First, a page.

After spending a windy, rainy night camping with volunteers Tofa, Laite and Fehi, Irene and I were impressed. SCA believes that "few experiences build character more readily than hands-on, outdoor service to the land," and we certainly saw this vision in action. The volunteer crew learned how to make their meals on a camping stove, and clean up from it with the patented "four bucket system." They were taught to pitch their own tents, and even learned (the hard way) how to keep their hiking boots dry overnight in case of rain. Then they got down to business.
Director Rick Covington taught the new volunteers how to properly carry and use the tools necessary for trail maintenance. Now these aren't just any old rakes and shovels, these properly trained volunteers hiked off towards the trail carrying Pulaskis, saws, mallets, and even a power drill! Their assignment was to edge a narrow trail in the Muir woods with timbers. Their work would help to hold the trail in place, preventing erosion caused by foot traffic. The timbers would also make sure the trail drains better when it rains, so that nature-lovers would not be walking in water when they're hiking after a storm. Throughout the day, the hard-working volunteers took turns digging, drilling, pounding and putting the timbers into place.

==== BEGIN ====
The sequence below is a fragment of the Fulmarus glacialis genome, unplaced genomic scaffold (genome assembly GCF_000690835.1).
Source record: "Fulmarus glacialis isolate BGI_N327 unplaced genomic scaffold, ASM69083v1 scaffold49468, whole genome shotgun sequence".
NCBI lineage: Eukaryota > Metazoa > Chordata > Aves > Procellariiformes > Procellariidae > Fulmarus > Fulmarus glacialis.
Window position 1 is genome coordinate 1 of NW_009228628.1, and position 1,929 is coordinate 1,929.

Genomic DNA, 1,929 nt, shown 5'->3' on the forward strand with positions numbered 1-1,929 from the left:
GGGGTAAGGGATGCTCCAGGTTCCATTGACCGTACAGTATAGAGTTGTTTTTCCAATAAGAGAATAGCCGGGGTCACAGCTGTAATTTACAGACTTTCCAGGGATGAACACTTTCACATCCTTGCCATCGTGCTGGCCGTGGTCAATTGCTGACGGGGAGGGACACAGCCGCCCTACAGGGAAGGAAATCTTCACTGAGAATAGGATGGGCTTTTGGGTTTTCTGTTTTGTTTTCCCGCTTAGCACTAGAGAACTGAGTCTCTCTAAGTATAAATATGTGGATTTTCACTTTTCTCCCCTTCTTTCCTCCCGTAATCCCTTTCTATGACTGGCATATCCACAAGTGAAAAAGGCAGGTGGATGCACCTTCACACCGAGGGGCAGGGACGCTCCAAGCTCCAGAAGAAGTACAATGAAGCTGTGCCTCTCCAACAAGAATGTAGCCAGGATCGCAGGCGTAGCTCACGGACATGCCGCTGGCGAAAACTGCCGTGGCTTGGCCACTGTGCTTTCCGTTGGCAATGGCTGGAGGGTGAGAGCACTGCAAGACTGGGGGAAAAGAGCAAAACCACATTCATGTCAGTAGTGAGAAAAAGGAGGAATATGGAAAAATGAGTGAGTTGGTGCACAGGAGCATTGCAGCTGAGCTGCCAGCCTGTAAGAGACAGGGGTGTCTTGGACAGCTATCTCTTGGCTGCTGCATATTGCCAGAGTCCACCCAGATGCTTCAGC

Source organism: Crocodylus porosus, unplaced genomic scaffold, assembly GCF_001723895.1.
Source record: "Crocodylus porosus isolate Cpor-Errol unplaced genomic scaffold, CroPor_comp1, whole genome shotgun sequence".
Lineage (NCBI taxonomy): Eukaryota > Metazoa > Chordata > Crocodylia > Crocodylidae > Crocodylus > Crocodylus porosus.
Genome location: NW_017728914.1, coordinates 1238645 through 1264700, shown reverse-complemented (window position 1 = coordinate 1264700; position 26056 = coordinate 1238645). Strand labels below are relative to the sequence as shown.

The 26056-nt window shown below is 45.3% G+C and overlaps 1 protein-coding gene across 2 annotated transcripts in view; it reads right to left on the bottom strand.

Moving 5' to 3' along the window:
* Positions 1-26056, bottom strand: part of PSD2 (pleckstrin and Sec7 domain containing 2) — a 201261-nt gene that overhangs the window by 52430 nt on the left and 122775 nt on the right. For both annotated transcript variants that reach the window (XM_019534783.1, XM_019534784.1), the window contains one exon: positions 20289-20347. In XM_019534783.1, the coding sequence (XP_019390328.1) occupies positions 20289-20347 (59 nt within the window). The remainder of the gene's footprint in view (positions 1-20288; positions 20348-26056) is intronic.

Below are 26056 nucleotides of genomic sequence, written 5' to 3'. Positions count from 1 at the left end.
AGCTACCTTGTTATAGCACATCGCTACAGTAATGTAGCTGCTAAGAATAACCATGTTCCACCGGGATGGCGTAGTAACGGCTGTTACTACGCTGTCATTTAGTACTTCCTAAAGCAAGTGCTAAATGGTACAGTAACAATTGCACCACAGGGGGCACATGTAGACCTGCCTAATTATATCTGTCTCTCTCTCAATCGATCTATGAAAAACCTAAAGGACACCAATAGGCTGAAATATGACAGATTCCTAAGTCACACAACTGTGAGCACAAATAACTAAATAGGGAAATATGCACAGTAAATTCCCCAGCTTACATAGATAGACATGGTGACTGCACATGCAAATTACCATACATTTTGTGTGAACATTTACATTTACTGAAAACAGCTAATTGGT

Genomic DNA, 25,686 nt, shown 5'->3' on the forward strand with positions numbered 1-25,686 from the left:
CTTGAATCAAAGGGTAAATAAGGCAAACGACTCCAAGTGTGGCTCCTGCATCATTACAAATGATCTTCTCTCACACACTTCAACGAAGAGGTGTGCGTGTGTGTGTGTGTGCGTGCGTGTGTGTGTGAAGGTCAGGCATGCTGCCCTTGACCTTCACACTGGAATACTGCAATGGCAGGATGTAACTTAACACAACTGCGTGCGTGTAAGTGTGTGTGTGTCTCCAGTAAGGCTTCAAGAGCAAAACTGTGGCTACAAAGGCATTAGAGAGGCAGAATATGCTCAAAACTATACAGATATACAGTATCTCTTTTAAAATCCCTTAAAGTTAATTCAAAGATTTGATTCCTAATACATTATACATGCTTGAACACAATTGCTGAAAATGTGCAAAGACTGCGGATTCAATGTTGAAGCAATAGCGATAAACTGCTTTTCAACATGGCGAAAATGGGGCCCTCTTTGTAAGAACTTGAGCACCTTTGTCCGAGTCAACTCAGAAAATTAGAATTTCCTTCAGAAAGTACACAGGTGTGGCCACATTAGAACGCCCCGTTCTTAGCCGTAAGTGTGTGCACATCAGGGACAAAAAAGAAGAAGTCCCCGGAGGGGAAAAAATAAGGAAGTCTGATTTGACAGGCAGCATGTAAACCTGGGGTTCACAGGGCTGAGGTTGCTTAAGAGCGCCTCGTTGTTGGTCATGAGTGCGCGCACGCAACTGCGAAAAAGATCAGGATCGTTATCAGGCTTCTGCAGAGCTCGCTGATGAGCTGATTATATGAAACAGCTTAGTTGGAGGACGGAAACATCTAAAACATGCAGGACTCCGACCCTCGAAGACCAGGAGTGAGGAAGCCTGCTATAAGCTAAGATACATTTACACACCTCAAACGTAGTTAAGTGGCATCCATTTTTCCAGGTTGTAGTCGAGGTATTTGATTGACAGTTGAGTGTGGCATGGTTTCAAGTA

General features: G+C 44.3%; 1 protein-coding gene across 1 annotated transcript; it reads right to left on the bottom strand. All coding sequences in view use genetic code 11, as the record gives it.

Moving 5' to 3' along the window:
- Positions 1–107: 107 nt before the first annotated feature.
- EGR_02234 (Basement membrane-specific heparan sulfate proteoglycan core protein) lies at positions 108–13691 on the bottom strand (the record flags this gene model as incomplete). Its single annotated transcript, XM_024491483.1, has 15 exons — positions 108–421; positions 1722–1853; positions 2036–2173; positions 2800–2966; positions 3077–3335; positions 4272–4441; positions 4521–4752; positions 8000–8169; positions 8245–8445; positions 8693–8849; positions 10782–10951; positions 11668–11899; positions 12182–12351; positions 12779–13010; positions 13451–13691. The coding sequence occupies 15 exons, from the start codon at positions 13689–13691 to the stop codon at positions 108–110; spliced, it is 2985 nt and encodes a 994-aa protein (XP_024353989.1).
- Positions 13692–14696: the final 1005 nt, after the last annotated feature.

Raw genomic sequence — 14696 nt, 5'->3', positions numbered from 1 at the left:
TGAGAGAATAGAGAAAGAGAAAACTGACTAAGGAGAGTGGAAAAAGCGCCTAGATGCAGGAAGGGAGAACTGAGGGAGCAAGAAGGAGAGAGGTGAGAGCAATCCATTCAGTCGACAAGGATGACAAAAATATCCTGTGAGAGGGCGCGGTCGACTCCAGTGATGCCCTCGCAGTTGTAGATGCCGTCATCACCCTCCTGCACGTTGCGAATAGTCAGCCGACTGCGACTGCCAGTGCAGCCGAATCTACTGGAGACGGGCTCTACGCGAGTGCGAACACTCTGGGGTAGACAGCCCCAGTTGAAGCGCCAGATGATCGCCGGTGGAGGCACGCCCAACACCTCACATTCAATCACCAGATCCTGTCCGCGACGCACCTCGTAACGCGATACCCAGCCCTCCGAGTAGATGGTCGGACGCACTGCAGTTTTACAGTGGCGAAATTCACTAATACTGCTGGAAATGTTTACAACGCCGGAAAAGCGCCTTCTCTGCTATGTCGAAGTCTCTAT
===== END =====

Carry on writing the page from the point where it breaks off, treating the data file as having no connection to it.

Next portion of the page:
When the last rebar (huge metal stake that held the timbers in place) was pounded in, it was time for the volunteers to pack up their equipment and hike back out to the van for a picnic lunch. They were exhausted and hungry, but proud of the work they had done, glad that they had done something to help the environment, and eager for next month's project to come quickly.
How about you? If you're up to the adventure, SCA offers a variety of other programs for high school and college students, as well as internships for people who want to make a career out of working with the environment. And they're not the only ones who offer these excellent service opportunities. AmeriCorps N*CCC is another organization created with the original CCC in mind. Their Web site reminds visitors that this is "Your world. Your chance to make it better." Much like the CCC, they offer "a 10-month residential national service program for young women and men between the ages of 18-24 of all social, economic, and educational backgrounds." In addition to working on environmental projects, corps members get involved with "disaster relief, education, public safety... and other unmet human needs." Both the SCA and N*CCC are exceptional ways to spend time improving the environment, and improving yourself along the way. SCA encourages volunteers to "Make Contact" and "Make a Difference." In order to do so, get in touch with them today!